Health officials in Japan have reported 186 cases. That doesn’t include the more than 700 cases linked to the Diamond Princess cruise ship.
Craig Lee, one of more than 50 Canadians who tested positive for COVID-19 while on the ship, is still under quarantine at a Japanese health facility. He told CBC News Network he has no symptoms and feels well.
There was also a report that a woman in Osaka testing positive for COVID-19 for a second time. It’s the first known recurrence in Japan, though Reuters reports that similar cases have occurred in China.
WATCH: Canadian Craig Lee talks to CBC News about his time in isolation in Japan
Here’s what’s happening in Iran, Saudi Arabia and the Middle East
Saudi Arabia on Thursday banned foreign pilgrims from entering the kingdom to visit Islam’s holiest sites over the new coronavirus, potentially disrupting the plans of millions of faithful ahead of the Muslim fasting month of Ramadan and as the annual hajj pilgrimage looms.
The decision showed the growing worry across the Mideast about the virus as Iran confirmed that infected cases in the country spiked by over 100, to 254 now. A total of 26 people have died so far, it said. That pushes the region’s overall cases to above 350. Iran’s death toll is highest outside of China, where the outbreak began.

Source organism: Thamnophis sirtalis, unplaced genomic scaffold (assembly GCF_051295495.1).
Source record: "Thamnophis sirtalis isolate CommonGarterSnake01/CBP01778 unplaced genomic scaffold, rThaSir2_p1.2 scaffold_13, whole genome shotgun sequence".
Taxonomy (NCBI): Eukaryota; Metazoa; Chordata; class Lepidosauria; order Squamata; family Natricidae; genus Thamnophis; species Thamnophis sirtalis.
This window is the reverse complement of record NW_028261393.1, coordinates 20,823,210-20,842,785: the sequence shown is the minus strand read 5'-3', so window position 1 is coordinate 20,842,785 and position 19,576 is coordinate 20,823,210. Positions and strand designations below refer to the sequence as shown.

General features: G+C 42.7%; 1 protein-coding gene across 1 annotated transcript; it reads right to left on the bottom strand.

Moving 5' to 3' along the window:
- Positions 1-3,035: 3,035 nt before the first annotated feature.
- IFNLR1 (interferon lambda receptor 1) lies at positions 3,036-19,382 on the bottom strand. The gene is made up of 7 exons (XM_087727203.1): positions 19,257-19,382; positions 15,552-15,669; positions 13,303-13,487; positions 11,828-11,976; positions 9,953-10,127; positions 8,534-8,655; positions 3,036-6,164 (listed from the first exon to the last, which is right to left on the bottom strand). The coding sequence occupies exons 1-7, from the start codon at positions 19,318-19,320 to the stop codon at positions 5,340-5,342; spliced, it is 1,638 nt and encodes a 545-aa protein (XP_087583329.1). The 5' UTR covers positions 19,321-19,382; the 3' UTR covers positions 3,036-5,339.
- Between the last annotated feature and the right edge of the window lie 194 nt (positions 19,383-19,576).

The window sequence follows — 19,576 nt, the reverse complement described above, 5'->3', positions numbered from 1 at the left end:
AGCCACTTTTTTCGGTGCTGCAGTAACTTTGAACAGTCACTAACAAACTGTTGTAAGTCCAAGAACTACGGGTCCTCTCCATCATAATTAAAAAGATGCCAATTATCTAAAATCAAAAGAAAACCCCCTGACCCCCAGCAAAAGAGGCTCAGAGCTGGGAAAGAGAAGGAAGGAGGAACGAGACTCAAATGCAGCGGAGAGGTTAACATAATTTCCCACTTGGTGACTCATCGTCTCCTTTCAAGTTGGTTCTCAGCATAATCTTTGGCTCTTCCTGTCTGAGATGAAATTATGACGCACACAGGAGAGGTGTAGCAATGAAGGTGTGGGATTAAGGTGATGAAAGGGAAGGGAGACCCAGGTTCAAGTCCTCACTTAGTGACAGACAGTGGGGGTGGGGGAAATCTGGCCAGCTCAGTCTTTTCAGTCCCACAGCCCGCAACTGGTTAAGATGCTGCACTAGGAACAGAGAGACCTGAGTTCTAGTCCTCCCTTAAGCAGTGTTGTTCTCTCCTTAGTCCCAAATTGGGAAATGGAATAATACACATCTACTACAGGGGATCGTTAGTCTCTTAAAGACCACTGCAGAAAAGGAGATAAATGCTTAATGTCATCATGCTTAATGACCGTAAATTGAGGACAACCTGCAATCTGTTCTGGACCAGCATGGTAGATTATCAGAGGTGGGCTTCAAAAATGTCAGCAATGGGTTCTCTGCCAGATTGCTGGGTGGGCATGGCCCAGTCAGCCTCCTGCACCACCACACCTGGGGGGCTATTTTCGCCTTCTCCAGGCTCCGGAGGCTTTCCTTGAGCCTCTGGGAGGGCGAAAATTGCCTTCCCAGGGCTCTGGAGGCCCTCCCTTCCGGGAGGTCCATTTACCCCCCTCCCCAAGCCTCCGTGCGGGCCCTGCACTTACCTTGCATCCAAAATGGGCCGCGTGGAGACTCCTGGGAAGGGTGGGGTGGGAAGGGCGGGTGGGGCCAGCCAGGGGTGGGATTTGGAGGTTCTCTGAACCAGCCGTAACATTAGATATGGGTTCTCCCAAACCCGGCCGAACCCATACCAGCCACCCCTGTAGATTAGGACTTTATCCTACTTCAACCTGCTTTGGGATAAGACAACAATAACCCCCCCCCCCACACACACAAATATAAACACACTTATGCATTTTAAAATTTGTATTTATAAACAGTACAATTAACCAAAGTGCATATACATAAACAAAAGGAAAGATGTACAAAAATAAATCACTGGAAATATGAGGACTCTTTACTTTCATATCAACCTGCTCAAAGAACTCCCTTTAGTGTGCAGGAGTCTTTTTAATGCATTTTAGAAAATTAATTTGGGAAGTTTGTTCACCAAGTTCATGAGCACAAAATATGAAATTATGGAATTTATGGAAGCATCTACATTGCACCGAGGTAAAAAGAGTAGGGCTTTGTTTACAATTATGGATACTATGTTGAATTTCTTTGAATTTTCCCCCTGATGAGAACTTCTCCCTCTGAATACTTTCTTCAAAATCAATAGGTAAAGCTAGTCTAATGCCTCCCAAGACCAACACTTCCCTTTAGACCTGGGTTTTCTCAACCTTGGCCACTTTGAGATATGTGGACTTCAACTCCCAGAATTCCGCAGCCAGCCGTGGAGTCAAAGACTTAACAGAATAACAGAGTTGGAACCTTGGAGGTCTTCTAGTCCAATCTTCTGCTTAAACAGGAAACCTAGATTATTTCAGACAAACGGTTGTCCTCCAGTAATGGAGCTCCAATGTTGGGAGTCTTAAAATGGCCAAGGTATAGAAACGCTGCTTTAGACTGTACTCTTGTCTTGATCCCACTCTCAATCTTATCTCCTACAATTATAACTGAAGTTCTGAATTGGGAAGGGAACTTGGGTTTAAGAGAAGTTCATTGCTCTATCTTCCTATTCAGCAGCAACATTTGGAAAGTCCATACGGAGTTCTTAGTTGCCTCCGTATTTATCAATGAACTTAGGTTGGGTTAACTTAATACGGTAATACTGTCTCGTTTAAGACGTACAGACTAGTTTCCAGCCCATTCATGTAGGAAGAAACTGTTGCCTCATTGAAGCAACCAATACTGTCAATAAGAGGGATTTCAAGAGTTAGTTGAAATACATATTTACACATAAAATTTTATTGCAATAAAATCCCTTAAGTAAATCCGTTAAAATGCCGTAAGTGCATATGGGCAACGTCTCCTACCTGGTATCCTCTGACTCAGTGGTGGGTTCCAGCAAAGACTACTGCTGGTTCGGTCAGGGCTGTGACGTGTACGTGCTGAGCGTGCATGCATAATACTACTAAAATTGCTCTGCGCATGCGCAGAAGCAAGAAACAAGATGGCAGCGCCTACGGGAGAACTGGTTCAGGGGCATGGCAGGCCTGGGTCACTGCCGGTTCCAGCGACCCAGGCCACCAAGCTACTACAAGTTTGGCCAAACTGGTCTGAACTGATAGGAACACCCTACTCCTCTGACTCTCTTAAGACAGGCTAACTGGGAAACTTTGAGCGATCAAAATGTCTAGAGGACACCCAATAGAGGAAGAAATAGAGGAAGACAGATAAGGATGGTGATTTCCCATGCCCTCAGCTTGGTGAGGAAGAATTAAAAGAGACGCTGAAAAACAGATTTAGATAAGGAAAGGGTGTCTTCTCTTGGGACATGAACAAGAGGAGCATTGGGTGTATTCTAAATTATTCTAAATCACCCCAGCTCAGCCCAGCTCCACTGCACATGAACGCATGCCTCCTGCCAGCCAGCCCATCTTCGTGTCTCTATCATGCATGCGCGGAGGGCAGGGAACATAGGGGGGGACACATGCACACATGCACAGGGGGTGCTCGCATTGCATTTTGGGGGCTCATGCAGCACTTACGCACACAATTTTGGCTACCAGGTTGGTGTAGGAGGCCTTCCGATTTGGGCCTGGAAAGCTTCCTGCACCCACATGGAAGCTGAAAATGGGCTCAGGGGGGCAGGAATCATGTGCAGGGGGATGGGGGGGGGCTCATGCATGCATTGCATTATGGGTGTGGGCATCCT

Saudi Arabia’s barring of pilgrims from Mecca, home to the cube-shaped Kaaba that the world’s 1.8 billion Muslims pray toward five times a day, and also the holy city of Medina, appeared unprecedented in modern history. The kingdom’s Al Saud ruling family stakes their legitimacy in overseeing and protecting the sites. Authorities also suspended entry to travellers from nations affected by the new virus who hold tourist visas for the kingdom.
It appeared Saudi officials worried about the risk of pilgrims spreading the virus as they had in Iran. The virus’ epicentre in the Islamic Republic is the holy Shia city of Qom, where the faithful in reverence reach out to kiss and touch a famous shrine. That shrine and others have remained open, despite Iran’s civilian government calling for them to be closed.
WATCH: WHO officials explain high mortality rate in Iran
There have been no confirmed cases of the new coronavirus in Saudi Arabia amid the outbreak.
A Kuwaiti health ministry official said Thursday that the country has 43 confirmed cases as of Thursday, adding that all the cases involved people who had been to Iran.
Meanwhile, Iraq’s Health Ministry on Thursday announced the first coronavirus case in the capital, Baghdad, bringing the overall number of cases reported in the country to six. All have been linked to Iran.
Here’s what’s happening in Italy and Europe
In Italy, the Civil Protection Agency said two more people have died, bringing the country’s death toll linked to the coronavirus up to 14. Reuters reported Thursday the number of confirmed cases has risen to 528 from some 420 announced on Wednesday, the vast majority in northern Italy.
France and Germany both saw a spike in cases, and a rash of countries have reported their first cases in the past couple of days, including Denmark and Estonia.